Our Thoughts Are With Paris, But Let Us Not Forget Lebanon

close-up of the flag of Lebanon (toned)
close-up of the flag of Lebanon (toned)

Last month, the world mourned the death of many innocent lives gratuitously taken away. Barbaric terrorists have managed to infiltrate two large capitals in the hopes of sending out the same message to the world. The international community, in response, however, heard the cries of one just a bit louder than the other.

On Thursday, November 12th 2015, Beirut suffered from a double suicide attack that claimed the lives of at least 40 people and wounded over 200. The following day, at least 130 people were killed in gunfire and blasts at a Paris massacre.

I am horrified at how what was supposed to be a regular Friday night in Paris, somehow ended in a bloodbath. I am horrified at how 22-year-old South African; Isobel Bowdery had to lie in the blood of innocent people, holding her breath, pretending to be dead in order to survive the brutal attack.

But at the same time, I am also horrified at how 14-year-old Ali Awad was just chopping vegetables at a stand in the streets of Beirut when the first bomb struck and took his life. I am horrified at how during both these events, in an instant, futures were destroyed and families were deprived of their loved ones.


Paris and Beirut were both sites where deadly attacks took place -- but somehow, Beirut feels forgotten. Somehow, Paris received a rapid global outburst of sympathy, support and compassion, while Beirut remains forgotten. And somehow, monuments around the world lit up in the blue, red and white colors of the French flag, while the red, white and green cedar tree remain forgotten.

Mere minutes after receiving updates on my phone about the Paris attack, my social media newsfeeds flooded with flags of France. One by one, I watched as my Facebook friends added the new French flag function to their profile pictures. One by one, I clicked away Snapchat stories that said Des Pray Prières For Pour Paris. And one by one, I received updates from Facebook reassuring me that my friends living in Paris were marked safe from the attacks.

But where was the Lebanese flag function on Facebook? Where was the Pray for Beirut filter on Snapchat? And why didn't Facebook reassure me that my fellow Lebanese friends were marked safe from their attacks? Why was the world and the media so focused on Paris, but so forgetful of Beirut? The answer, I believe, is Euro-centrism.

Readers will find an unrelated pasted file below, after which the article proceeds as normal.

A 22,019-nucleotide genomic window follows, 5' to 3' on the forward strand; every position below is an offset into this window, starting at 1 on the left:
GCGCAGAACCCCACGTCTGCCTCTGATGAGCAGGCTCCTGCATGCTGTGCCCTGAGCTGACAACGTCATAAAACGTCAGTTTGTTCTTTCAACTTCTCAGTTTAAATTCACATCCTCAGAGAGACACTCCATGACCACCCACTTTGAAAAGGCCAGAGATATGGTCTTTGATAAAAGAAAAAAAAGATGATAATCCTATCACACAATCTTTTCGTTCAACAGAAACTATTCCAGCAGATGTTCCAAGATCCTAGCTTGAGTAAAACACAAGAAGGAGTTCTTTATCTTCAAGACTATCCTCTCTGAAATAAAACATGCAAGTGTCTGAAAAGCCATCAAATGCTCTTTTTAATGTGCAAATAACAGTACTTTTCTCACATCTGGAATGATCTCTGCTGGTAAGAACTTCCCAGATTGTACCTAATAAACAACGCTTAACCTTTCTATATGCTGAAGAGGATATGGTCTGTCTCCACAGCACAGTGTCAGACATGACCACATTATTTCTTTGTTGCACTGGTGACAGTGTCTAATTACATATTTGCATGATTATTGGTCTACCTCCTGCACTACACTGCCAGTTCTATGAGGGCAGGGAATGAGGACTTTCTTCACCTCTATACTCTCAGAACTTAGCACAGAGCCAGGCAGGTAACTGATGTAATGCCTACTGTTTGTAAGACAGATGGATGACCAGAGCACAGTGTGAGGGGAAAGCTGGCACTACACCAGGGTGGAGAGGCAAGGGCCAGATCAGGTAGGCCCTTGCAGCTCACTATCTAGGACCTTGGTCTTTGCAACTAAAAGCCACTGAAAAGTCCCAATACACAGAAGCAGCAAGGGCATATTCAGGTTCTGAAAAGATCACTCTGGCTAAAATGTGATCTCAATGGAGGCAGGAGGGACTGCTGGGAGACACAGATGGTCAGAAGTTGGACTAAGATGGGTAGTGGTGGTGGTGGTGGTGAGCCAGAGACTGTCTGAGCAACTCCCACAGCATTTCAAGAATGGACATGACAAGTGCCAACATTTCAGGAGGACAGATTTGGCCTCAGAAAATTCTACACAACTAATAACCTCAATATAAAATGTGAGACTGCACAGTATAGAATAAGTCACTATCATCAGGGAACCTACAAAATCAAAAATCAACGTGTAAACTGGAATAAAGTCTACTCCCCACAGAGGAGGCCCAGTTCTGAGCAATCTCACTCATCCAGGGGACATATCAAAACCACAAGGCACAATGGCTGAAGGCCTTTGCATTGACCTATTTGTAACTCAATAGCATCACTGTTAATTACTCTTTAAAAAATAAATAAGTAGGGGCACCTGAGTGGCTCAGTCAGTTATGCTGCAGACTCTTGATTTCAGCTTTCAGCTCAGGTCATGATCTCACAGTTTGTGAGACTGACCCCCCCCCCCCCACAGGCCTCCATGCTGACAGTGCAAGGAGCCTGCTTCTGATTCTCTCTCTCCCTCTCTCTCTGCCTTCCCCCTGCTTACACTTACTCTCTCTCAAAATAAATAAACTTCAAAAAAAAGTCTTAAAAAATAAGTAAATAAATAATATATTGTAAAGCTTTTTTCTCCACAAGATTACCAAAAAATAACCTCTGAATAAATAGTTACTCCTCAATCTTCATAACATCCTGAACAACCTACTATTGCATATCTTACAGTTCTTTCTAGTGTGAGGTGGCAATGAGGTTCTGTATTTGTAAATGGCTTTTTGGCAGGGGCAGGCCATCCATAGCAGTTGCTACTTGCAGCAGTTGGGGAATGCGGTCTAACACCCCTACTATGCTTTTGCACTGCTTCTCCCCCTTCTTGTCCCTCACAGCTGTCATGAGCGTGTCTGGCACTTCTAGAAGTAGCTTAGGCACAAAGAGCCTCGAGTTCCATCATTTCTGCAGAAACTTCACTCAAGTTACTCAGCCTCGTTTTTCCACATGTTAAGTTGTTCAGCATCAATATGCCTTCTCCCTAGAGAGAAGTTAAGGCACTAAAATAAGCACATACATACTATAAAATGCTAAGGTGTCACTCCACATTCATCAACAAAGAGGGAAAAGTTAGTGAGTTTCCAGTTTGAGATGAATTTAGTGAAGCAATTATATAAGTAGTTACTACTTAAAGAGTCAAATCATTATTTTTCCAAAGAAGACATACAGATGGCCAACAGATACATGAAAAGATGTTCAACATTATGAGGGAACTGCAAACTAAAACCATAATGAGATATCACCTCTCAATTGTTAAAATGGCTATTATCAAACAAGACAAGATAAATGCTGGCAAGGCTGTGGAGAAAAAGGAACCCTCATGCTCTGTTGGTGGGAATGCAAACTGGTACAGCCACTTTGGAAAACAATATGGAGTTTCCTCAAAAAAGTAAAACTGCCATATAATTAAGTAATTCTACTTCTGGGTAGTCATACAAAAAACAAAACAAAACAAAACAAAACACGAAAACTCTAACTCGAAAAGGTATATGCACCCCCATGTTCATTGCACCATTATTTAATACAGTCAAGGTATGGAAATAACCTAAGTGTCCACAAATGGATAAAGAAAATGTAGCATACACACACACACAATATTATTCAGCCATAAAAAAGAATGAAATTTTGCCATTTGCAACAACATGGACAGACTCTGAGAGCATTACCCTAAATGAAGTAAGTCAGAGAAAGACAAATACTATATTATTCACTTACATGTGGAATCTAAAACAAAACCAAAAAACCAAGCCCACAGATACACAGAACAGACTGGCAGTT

Euro-centrism is a worldview that places exaggerated importance on the West, and there is no doubt that it stems from European colonization and imperialism. But how ironic is it that the colonization and imperialism of the Middle East is what set the grounds for groups such as ISIS to emerge in the first place? Pretty ironic, I would say.

Nowadays, people way too often buy into Euro-centrism and are ready to accept corporate branding initiatives, such as Facebook's flag function, in the pretense of possessing human compassion. It is dismaying and sad to know that when the world buys into these views, we are affirming that some lives matter more than others. Primarily, Western lives matter more and Arab lives matter less.

The day after the Paris massacre, I received an email from my university's chancellor titled "Our thoughts are with Paris." I scrolled back to my emails from the previous day, assuming I had missed the "Our thoughts are with Lebanon" message. Sadly, I hadn't, because there wasn't one. I was disappointed, to say the least.

I got into numerous discussions with my peers regarding the attention Paris received in comparison to Lebanon. One of their comments resonated with me: "This is the reality of the Middle East, so we have become accustomed to it." Does that mean that we should now dehumanize the deaths of certain people, because that is the reality of their everyday lives?

Why didn't the world grieve for Lebanon the same way it did for Paris? Why did the headlines regarding the Lebanese bombs read "Explosion in Hezbollah" stronghold, as if stating the political background of a heavily populated area would somehow justify the terrorist act? And why did U.S. President Barack Obama label the Paris massacre an "attack on all humanity," while Beirut was not worth the mention?

As heartbreaking as the Paris massacre was, I wish Europeans knew that the night of November 13th has been every single night for the lives of Syrian refugees. But I guess it only matters when your country's flag colors can manage to get plastered on everyone's Facebook page.

If this is people's way of showing solidarity with France, why don't we change our profile pictures to a different country's flag every time people are brutally and wrongfully killed? Why don't we change our profile pictures to the colors of the Palestinian flag every time a group of children in Gaza are murdered? And why don't we change our profile pictures to the colors of the Syrian flag every time a family gets lost and drowned at sea, escaping their hardships at home? A better question is, would anyone have even thought of changing their profile pictures had Facebook not provided us with that option?

On the Arab side of the world, I'm sure many of us wonder when the Palestinian, Lebanese, Syrian, Iraqi or myriad other flags will be projected on world landmarks. Standing in solidarity for the unwarranted loss of life doesn't come with a simple clickable add-on option on Facebook. Standing in solidarity for the unwarranted loss of life comes by acknowledging and mourning each of those innocent lives equally and sincerely.